All other texts, in­clud­ing the later works of the Pali Khuddaka Nikaya, the Jatakas, the Abhidhammas of the var­i­ous schools, the Mahayana su­tras, and so on, were writ­ten later. Virtually none of these teach­ings are held in com­mon be­tween the schools; that is, they are sec­tar­ian Buddhism. Using the sci­en­tific ap­pli­ca­tion of his­tor­i­cal crit­i­cism, the emer­gence and de­vel­op­ment of these teach­ings can be traced quite clearly, both in the in­ter­nal dy­nam­ics of doc­tri­nal evo­lu­tion and in Buddhism’s re­sponse to the chang­ing cul­tural, so­cial, and re­li­gious en­vi­ron­ment. There is no sci­en­tific ev­i­dence that any of the spe­cial doc­trines of these texts – that is, the doc­trines not also found in the early sut­tas – de­rives from the Buddha. Rather, these texts should be re­garded as the an­swers given by teach­ers of old to the ques­tion: ‘What does Buddhism mean for us?’ Each suc­ceed­ing gen­er­a­tion must un­der­take the del­i­cate task of hermeneu­tics, the reac­cul­tur­a­tion of the Dhamma in time and place. And we, in our own tu­mul­tuous times, must find our own an­swers. Looked at from this per­spec­tive, we can see that the teach­ings of the schools of­fer us in­valu­able lessons, a wealth of prece­dent be­queathed us by our an­ces­tors in faith.

Below I list some of the rea­sons sup­port­ing the claim that the Nikayas/Agamas are pre-sectarian Buddhism, while other texts be­long to the sec­tar­ian pe­riod.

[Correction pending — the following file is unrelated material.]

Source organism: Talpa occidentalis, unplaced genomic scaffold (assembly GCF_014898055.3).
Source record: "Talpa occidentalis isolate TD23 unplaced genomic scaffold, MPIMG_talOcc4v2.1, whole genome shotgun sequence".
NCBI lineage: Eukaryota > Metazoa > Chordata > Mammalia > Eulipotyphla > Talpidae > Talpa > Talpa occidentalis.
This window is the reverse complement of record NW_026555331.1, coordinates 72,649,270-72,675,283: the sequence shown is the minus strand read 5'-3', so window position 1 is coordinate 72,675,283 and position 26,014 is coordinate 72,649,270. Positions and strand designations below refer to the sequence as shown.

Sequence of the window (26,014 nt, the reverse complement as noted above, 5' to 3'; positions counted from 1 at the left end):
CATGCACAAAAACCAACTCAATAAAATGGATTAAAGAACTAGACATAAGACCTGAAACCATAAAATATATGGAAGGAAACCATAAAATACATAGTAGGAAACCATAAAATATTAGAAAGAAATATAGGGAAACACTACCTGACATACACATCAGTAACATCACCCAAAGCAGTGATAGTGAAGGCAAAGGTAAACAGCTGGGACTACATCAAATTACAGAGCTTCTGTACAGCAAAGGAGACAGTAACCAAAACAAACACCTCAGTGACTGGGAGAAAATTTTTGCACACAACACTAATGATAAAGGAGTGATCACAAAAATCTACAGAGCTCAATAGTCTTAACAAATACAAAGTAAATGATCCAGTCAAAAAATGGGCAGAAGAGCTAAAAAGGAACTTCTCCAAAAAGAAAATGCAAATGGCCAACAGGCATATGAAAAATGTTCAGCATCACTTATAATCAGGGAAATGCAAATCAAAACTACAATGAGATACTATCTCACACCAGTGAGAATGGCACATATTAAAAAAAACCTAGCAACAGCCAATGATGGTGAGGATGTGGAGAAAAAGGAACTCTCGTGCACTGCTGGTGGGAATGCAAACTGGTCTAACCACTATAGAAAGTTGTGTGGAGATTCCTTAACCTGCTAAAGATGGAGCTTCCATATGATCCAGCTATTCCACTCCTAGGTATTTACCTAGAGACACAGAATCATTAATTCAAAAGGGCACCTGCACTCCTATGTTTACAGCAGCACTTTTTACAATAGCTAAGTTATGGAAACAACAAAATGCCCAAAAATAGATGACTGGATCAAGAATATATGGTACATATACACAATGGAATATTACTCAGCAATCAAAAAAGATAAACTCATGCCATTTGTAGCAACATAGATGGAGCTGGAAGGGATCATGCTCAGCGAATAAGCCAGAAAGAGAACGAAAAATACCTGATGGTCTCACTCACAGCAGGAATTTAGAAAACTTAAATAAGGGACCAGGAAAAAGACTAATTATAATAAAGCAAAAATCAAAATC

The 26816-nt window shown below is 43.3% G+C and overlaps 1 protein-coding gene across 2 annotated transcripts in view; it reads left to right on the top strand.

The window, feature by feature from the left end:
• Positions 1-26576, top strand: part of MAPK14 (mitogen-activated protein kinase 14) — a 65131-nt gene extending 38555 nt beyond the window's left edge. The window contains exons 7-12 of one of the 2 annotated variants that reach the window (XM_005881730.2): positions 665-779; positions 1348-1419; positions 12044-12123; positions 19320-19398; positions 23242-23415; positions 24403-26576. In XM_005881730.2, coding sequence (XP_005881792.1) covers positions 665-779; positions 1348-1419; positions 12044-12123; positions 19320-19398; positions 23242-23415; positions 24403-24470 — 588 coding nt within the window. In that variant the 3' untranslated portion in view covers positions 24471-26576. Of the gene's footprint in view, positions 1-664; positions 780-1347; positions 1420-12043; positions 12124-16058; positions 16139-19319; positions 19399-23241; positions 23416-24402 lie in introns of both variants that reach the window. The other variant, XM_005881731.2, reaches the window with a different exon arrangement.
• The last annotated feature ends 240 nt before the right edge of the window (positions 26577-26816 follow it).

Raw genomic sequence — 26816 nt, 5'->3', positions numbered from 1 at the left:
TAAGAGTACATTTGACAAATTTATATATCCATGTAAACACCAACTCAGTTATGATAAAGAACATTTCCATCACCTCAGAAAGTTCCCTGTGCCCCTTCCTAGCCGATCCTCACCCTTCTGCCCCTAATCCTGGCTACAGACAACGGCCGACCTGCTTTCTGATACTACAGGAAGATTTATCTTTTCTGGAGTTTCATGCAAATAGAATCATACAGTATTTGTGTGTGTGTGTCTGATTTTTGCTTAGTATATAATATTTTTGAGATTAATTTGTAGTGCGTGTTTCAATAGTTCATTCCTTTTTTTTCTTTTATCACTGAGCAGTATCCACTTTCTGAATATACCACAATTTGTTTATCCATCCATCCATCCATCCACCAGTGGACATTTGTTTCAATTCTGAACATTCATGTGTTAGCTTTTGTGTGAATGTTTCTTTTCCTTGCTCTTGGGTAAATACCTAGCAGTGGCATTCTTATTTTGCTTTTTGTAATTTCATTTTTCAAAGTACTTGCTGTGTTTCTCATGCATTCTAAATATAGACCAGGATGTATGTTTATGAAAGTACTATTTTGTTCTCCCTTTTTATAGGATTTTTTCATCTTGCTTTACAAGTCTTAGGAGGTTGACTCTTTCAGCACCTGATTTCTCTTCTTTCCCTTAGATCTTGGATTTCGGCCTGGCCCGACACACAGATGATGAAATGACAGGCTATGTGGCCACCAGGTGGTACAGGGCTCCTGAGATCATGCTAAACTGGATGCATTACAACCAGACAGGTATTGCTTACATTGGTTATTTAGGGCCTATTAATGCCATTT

• The doc­tri­nal con­tent of the Nikayas and Agamas is nearly iden­ti­cal, and the ac­tual texts are very close. The sim­plest ex­pla­na­tion for this is that they both de­rive from the same stock of pre-sectarian teach­ings.
  • There is arche­o­log­i­cal ev­i­dence dat­ing per­haps 200 years af­ter the Buddha that men­tions some sut­tas by name; refers to such col­lec­tions as the ‘Pitakas’; and de­picts scenes, ti­tles, and a frag­ment of verse from the Jatakas.
  • All schools of Buddhism ac­cepted the Nikayas/Agamas and the Vinaya as au­then­tic.
  • The sut­tas and vinaya re­fer to them­selves and to each other, but not to the ab­hid­hamma or to any other lit­er­a­ture.


  • The lan­guage, style, and doc­trine of the ab­hid­hamma clearly pre­sup­pose the sut­tas.
  • The ab­hid­ham­mas of the schools are al­most to­tally dif­fer­ent. Not only did other schools re­ject the Theravada ab­hid­hamma, but some schools re­jected the whole ab­hid­hamma move­ment.